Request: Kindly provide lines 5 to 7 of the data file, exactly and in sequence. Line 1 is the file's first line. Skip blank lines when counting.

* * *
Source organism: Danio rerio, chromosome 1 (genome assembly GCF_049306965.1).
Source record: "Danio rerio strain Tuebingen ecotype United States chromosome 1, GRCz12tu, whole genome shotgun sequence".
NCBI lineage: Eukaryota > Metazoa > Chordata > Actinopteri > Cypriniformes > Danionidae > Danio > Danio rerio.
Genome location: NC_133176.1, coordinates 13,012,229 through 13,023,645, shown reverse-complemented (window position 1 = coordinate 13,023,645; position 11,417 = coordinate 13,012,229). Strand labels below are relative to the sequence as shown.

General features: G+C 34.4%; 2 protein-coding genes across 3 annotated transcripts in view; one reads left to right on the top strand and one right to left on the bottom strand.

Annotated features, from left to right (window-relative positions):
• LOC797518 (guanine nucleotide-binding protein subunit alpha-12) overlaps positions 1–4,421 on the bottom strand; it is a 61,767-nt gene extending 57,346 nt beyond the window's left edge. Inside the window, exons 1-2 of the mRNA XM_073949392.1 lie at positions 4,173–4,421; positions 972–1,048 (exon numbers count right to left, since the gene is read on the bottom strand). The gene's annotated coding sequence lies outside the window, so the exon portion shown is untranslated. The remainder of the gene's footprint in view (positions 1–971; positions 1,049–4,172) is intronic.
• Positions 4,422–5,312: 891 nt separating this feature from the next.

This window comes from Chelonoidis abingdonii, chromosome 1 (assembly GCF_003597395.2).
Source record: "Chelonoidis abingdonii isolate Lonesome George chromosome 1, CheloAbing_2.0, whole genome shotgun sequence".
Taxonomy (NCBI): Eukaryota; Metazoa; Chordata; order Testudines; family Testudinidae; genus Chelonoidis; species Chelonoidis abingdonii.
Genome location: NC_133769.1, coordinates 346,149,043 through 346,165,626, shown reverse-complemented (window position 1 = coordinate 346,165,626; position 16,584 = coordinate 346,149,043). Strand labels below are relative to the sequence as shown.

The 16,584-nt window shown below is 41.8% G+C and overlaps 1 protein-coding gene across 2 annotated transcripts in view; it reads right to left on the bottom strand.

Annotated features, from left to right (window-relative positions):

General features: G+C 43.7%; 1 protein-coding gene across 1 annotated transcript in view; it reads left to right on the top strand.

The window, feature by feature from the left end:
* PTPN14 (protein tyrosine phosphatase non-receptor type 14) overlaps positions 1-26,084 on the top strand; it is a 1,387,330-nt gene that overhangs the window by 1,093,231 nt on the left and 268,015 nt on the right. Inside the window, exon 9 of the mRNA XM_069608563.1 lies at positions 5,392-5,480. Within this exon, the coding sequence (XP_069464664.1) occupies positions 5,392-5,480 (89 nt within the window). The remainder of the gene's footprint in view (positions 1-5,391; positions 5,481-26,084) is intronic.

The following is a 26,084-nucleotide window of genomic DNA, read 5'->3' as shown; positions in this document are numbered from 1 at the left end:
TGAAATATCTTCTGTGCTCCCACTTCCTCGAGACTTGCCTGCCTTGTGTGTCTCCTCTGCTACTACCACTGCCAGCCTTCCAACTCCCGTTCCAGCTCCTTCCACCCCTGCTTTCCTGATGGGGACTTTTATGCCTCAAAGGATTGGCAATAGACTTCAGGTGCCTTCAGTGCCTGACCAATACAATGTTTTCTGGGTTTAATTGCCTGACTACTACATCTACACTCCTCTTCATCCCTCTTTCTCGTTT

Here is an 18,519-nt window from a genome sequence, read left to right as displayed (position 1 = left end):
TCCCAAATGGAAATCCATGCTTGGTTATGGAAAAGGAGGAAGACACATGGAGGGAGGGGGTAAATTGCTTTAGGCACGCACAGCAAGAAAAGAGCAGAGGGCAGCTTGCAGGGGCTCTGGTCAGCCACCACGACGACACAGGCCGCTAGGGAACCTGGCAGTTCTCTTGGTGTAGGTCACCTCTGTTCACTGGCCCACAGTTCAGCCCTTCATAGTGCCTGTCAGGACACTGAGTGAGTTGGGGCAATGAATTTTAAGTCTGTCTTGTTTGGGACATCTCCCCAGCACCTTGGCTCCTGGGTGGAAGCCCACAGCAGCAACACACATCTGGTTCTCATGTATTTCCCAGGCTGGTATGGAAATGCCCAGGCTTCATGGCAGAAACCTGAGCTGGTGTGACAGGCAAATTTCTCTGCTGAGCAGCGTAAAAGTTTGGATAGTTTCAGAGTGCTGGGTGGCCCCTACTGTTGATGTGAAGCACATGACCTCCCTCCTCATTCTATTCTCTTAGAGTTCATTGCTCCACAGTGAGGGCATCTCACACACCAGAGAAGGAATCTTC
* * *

General features: G+C 34.4%; 2 protein-coding genes across 3 annotated transcripts in view; one reads left to right on the top strand and one right to left on the bottom strand.

Annotated features, from left to right (window-relative positions):
• LOC797518 (guanine nucleotide-binding protein subunit alpha-12) overlaps positions 1–4,421 on the bottom strand; it is a 61,767-nt gene extending 57,346 nt beyond the window's left edge. Inside the window, exons 1-2 of the mRNA XM_073949392.1 lie at positions 4,173–4,421; positions 972–1,048 (exon numbers count right to left, since the gene is read on the bottom strand). The gene's annotated coding sequence lies outside the window, so the exon portion shown is untranslated. The remainder of the gene's footprint in view (positions 1–971; positions 1,049–4,172) is intronic.